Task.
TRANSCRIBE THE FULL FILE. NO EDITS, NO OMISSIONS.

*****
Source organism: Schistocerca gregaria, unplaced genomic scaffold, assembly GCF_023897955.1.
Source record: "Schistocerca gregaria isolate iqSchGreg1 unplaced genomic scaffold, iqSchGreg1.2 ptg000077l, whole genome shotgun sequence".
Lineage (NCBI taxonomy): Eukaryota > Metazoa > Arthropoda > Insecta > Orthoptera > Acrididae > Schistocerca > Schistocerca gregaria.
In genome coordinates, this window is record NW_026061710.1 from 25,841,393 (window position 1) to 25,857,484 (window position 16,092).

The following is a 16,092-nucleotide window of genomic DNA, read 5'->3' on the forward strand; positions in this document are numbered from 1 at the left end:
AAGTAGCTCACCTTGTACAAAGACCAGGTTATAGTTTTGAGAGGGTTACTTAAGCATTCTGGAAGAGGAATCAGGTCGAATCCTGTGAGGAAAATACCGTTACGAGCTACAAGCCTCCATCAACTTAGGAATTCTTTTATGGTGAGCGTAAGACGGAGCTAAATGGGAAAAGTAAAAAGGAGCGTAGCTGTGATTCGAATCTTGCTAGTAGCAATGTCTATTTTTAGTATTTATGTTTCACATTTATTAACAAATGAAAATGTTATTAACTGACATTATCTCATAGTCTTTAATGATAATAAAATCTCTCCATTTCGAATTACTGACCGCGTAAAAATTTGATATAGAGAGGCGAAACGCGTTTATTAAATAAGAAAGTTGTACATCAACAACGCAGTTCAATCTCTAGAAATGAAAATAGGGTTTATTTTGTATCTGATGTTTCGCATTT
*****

Source organism: Schistocerca gregaria, unplaced genomic scaffold, assembly GCF_023897955.1.
Source record: "Schistocerca gregaria isolate iqSchGreg1 unplaced genomic scaffold, iqSchGreg1.2 ptg000077l, whole genome shotgun sequence".
Lineage (NCBI taxonomy): Eukaryota > Metazoa > Arthropoda > Insecta > Orthoptera > Acrididae > Schistocerca > Schistocerca gregaria.
In genome coordinates, this window is record NW_026061710.1 from 25,841,393 (window position 1) to 25,857,484 (window position 16,092).

The following is a 16,092-nucleotide window of genomic DNA, read 5'->3' on the forward strand; positions in this document are numbered from 1 at the left end:
AAGTAGCTCACCTTGTACAAAGACCAGGTTATAGTTTTGAGAGGGTTACTTAAGCATTCTGGAAGAGGAATCAGGTCGAATCCTGTGAGGAAAATACCGTTACGAGCTACAAGCCTCCATCAACTTAGGAATTCTTTTATGGTGAGCGTAAGACGGAGCTAAATGGGAAAAGTAAAAAGGAGCGTAGCTGTGATTCGAATCTTGCTAGTAGCAATGTCTATTTTTAGTATTTATGTTTCACATTTATTAACAAATGAAAATGTTATTAACTGACATTATCTCATAGTCTTTAATGATAATAAAATCTCTCCATTTCGAATTACTGACCGCGTAAAAATTTGATATAGAGAGGCGAAACGCGTTTATTAAATAAGAAAGTTGTACATCAACAACGCAGTTCAATCTCTAGAAATGAAAATAGGGTTTATTTTGTATCTGATGTTTCGCATTT